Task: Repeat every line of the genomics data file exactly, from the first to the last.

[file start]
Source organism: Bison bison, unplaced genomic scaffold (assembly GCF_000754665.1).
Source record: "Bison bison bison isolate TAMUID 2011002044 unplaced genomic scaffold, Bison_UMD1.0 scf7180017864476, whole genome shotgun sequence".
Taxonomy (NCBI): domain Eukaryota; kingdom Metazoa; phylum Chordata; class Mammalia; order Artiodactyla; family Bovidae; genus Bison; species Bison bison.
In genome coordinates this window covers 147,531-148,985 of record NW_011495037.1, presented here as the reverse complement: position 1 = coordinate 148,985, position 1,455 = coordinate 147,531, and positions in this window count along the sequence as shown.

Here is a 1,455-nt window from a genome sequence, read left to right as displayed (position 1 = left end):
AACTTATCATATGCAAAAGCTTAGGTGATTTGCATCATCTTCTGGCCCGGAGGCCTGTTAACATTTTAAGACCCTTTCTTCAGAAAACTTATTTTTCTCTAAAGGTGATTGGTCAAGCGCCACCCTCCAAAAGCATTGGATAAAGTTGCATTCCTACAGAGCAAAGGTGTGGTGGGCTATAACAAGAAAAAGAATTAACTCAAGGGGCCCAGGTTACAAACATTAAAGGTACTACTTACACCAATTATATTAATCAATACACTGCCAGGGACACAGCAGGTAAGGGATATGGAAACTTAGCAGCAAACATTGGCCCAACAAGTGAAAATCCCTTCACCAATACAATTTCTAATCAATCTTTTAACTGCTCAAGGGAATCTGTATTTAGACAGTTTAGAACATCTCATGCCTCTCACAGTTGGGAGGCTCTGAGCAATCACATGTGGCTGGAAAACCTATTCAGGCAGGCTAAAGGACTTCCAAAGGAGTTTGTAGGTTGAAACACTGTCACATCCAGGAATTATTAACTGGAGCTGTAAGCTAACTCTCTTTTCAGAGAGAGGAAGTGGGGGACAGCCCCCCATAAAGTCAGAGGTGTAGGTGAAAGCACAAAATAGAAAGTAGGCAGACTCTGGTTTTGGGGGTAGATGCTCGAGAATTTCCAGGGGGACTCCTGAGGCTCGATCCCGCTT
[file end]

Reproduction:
Source organism: Bison bison, unplaced genomic scaffold (assembly GCF_000754665.1).
Source record: "Bison bison bison isolate TAMUID 2011002044 unplaced genomic scaffold, Bison_UMD1.0 scf7180017864476, whole genome shotgun sequence".
Taxonomy (NCBI): domain Eukaryota; kingdom Metazoa; phylum Chordata; class Mammalia; order Artiodactyla; family Bovidae; genus Bison; species Bison bison.
In genome coordinates this window covers 147,531-148,985 of record NW_011495037.1, presented here as the reverse complement: position 1 = coordinate 148,985, position 1,455 = coordinate 147,531, and positions in this window count along the sequence as shown.

Here is a 1,455-nt window from a genome sequence, read left to right as displayed (position 1 = left end):
AACTTATCATATGCAAAAGCTTAGGTGATTTGCATCATCTTCTGGCCCGGAGGCCTGTTAACATTTTAAGACCCTTTCTTCAGAAAACTTATTTTTCTCTAAAGGTGATTGGTCAAGCGCCACCCTCCAAAAGCATTGGATAAAGTTGCATTCCTACAGAGCAAAGGTGTGGTGGGCTATAACAAGAAAAAGAATTAACTCAAGGGGCCCAGGTTACAAACATTAAAGGTACTACTTACACCAATTATATTAATCAATACACTGCCAGGGACACAGCAGGTAAGGGATATGGAAACTTAGCAGCAAACATTGGCCCAACAAGTGAAAATCCCTTCACCAATACAATTTCTAATCAATCTTTTAACTGCTCAAGGGAATCTGTATTTAGACAGTTTAGAACATCTCATGCCTCTCACAGTTGGGAGGCTCTGAGCAATCACATGTGGCTGGAAAACCTATTCAGGCAGGCTAAAGGACTTCCAAAGGAGTTTGTAGGTTGAAACACTGTCACATCCAGGAATTATTAACTGGAGCTGTAAGCTAACTCTCTTTTCAGAGAGAGGAAGTGGGGGACAGCCCCCCATAAAGTCAGAGGTGTAGGTGAAAGCACAAAATAGAAAGTAGGCAGACTCTGGTTTTGGGGGTAGATGCTCGAGAATTTCCAGGGGGACTCCTGAGGCTCGATCCCGCTT